Family refuses to pay Sh145m in taxes, says it is against God’s will

A pair of Christian missionaries in Australia were recently ordered to pay over Sh145 million to the Australian Taxation Office after failing to pay income tax because Australian taxation law was contrary to the law of Almighty God.

Fanny Alida Beerepoot and her brother Rembertus Cornelis Beerepoot were brought in front of a judge at the Supreme Court of Tasmania on Wednesday after they both failed to pay the said tax. Prosecutors showed that they pair had been served notices on two separate occasions, but they still failed to lodge their tax returns.

In their defense, the two siblings argued that the law of Almighty God was supreme in Australia and they didn’t owe anything to the Commonwealth because they belong to Him.

“We rely on the blessings we receive from God which we give to him and not to an outside entity such as the tax office,” Ms. Beerepoot told the court.

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“We don’t own anything because we are His. Transferring our allegiance from God to the Commonwealth would mean rebelling against God and, therefore, breaking the first commandment. As we reject God, the curses upon us become greater, but if we return to God’s teachings there will be healing.”

Rembertus Cornelis Beerepoot told the judge that until 2011 both he and his sister had paid taxes, but as their spiritual relationship deepened, they realised that continuing to do so was “against God’s will”. He argued that the Commonwealth was under God’s jurisdiction which meant that abiding by the laws of men would incur the wrath of the Almighty.

“As we move outside of God’s jurisdiction, this country has received curses which we’re already seeing in the form of droughts and infertility,” Mr Beerepoot said.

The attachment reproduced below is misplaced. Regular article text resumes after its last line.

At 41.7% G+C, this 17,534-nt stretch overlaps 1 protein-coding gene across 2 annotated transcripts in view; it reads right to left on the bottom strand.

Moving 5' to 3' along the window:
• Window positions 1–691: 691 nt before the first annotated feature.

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After hearing the two siblings’ arguments, the judge expressed his belief that the Beerepoots’ decision to not pay income tax had been honestly and genuinely influenced by their religious convictions, rather than malicious intent to avoid tax liabilities, but argued that unless they could produce a Bible passage that said ‘thou shall not pay tax’, they were still guilty.

“If you can’t find me a passage in scripture or gospel that says ‘thou shall not pay tax’ then can you see I have difficulty finding a starting point?” Associate Justice Stephen Holt said.

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“I believe the submissions to be honestly and genuinely held beliefs rather than an attempt to avoid tax liabilities, but in my view, the Bible effectively said that civil matters and the law of God operate in two different spheres.”

The two siblings were ordered to pay an estimated AUD$1.159 million and AUD$1.166 million respectively covering their income tax debt, penalties, administrative costs and running balance account deficit debts.

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